I'm a Brit living it up in France – here are six things they do better… and why French men put UK blokes to shame | The Sun

IT reads like a film script – a high-flying TV producer who quit her city life to move to rural France after falling in love with a Frenchman.

And for writer Samantha Brick, it was a fairytale ending, as since tying the knot with retired carpenter Pascal, 62, in 2007, she's embraced life abroad – and says it's way better than Blighty.

Samantha, 52, originally from Birmingham, said: "I've lived her for 15 years, I'm married to a French man and in our household we only speak French.

"It's fair to say I'm totally immersed in the culture and know my Brigitte Macron from my Brigitte Bardot.

"There are only two things I miss about British society – Marmite and teabags – because the French really do so many things better."

Here Sam reveals six things she thinks our continental cousins have got right – and tells us why French men will always triumph over British blokes.


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We might as well get the obvious one out of the way. Sex is as natural as breathing in France.

I’m sick of reading about British women giving up in the bedroom when the menopause years kick in.

French women embrace their midlife sensuality. Our pharmacies are packed with all sorts of lotions and potions to ensure your love life doesn’t dry up.

This healthy, 'let's-do-this' attitude towards sex starts in schools. Contraception is openly discussed.

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Sam, with husband Pascal, reckons the French are much more liberal about sexCredit: Supplied

There is no shame about enjoying an active sex life whatever your age.

There is no moral tut-tutting about the number of sexual partners notched up.

Men don’t get called playboys and women certainly don’t get referred to as the negative equivalent, either.

French women don’t feel the need to distort the number of lovers they’ve had.

It’s simply not an issue if single men and women have a number of sexual partners on the go.

Sex is to be thoroughly enjoyed – how gloriously refreshing is that?


If you’ve been to France you’ll have passed through passport control. I’m fairly sure as a woman you’ll have engaged in a bit of lingering eye contact with your (usually male) border officer.

From the moment you step foot in France the flirting begins and the compliments flow.

Frenchmen worship women as though they are goddesses. Whether it’s the waiter in the bar or the bank manager, you are guaranteed to float out of the establishment feeling like the gorgeous girl you actually are.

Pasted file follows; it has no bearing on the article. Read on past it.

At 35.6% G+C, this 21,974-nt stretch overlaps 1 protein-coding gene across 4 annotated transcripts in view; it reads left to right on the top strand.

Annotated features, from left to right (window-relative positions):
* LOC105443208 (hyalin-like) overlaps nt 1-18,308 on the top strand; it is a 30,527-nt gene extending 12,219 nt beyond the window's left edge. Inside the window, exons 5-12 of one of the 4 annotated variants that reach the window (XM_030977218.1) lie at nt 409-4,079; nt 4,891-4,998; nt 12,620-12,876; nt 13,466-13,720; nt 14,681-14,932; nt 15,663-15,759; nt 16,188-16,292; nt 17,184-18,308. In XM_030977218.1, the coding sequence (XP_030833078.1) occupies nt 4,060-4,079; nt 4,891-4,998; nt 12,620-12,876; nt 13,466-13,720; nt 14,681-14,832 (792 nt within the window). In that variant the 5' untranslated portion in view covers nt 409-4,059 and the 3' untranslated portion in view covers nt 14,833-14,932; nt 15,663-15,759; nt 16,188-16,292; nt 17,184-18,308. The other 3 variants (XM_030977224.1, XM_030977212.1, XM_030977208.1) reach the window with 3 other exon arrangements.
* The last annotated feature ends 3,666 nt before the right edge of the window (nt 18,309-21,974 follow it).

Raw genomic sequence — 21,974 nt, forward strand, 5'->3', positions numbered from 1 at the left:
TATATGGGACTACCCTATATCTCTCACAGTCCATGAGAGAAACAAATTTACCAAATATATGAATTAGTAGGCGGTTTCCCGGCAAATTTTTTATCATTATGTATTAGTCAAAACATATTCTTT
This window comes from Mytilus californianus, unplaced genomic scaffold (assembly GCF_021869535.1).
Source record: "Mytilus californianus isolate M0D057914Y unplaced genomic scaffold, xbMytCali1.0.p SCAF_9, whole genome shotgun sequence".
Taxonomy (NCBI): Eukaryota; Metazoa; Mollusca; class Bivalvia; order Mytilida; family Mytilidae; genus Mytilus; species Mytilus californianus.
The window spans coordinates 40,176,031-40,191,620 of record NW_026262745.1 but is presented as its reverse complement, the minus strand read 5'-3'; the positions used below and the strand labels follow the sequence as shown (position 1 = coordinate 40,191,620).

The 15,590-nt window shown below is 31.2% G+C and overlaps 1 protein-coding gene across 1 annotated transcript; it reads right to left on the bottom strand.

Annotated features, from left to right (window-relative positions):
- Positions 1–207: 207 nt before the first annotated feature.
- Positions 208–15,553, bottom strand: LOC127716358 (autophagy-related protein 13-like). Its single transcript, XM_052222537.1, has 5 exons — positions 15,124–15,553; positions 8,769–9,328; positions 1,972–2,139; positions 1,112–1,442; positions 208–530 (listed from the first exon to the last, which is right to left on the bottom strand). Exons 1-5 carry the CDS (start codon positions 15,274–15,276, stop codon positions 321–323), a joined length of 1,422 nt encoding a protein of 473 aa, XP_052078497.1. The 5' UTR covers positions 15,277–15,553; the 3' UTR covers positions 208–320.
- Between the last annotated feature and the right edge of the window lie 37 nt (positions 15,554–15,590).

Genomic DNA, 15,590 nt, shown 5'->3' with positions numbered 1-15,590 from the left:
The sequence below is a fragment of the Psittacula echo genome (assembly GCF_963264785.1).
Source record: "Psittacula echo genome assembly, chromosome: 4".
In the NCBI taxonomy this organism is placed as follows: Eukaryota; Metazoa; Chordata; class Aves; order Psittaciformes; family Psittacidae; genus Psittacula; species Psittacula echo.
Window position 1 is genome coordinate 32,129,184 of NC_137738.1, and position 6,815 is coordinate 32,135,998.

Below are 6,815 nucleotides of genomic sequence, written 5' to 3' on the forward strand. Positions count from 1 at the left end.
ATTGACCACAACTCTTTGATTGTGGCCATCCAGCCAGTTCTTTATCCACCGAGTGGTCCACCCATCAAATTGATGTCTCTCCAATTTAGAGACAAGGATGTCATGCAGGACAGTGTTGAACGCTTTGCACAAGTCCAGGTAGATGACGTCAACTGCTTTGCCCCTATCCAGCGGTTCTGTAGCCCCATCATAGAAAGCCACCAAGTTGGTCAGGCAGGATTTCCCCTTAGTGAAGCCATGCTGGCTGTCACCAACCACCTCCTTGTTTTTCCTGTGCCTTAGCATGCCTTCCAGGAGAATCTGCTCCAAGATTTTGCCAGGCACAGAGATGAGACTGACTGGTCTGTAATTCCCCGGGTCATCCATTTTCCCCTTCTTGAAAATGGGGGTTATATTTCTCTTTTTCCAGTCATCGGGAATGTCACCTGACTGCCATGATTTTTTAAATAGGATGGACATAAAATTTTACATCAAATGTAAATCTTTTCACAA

Enjoy the flirting – it’s part of the art of conversation in France.

And just know that most men are more than happy to make women of all ages feel amazing about themselves.

Two-hour lunch break

There was a quiz on French radio recently about what’s worse: picking your nose in public or eating your lunch at your desk.

Unsurprisingly the audience and the DJs went for the latter.

The French embrace their two-hour leisurely lunches like a long-lost lover.

It’s out of the question whether you are working from home or present in the office to be expected to forgo your (at least) three-course lunch.

It still amuses me to spot men and women on their own at service stations, village bistros or posh city restaurants ordering a meal for one.

I’ve done it myself once while in a Toulouse restaurant. I had a salad to start followed by the lightest fluffiest omelette and polished off a crème brulee.

It goes without saying there was unlimited baguette and wine on offer too – what’s more, it cost less than a tenner.

No Dry January – just drink all year

Binge drinking has no place in French society – and neither does Dry January.

France produces far too much wine, Champagne, beer and digestives such as brandy for the love affair with it not to be taken seriously.

Publicity everywhere encourages us to consume – but with moderation – and we do.

Bars don't sell pints of beer. Also off the drinks menu are those ginormous 250ml wine glasses.

Drinking too much simply has no place in French bars or at dinner parties.

Everyone indulges – but in little amounts, which means that their tipple of choice can be consumed often.

Beauty bonus

I take all of my girlfriends to visit the supermarket aisles to point out the best French beauty brands under a tenner.

Even celebs such as Gwyneth Paltrow showcase them on their posh wellness and beauty sites. Think Bourgeois (which can now be bought in Superdrug) and L’Oréal.

I also take them to beauty stores like Sephora. One of the best things about beauty shopping in France is the try-before-you-buy sample culture.

It means I regularly go away on my holidays with the freebie cleanse-tone-moisturise products I’ve been gifted!

Naked truth

I’ll confess, at first I was shocked about how often male and female nude bodies are featured across French society.

From TV shows, to magazines, to the sheer number of nudist camps – the French are extremely “laissez-faire” when it comes to flashing their flesh.

Refreshingly there is zero whiff of seediness about letting it all hang out.

Bums and boobs of all shapes and sizes can be spotted on beaches and even on the TV screen – and yes, before 9pm.

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Pop around to any French home for Sunday lunch and if they’re having a pool party then it’s the norm to strip off and dive in for a skinny dip.

I like to think it’s a healthy attitude to appreciating our gloriously imperfect bodies.

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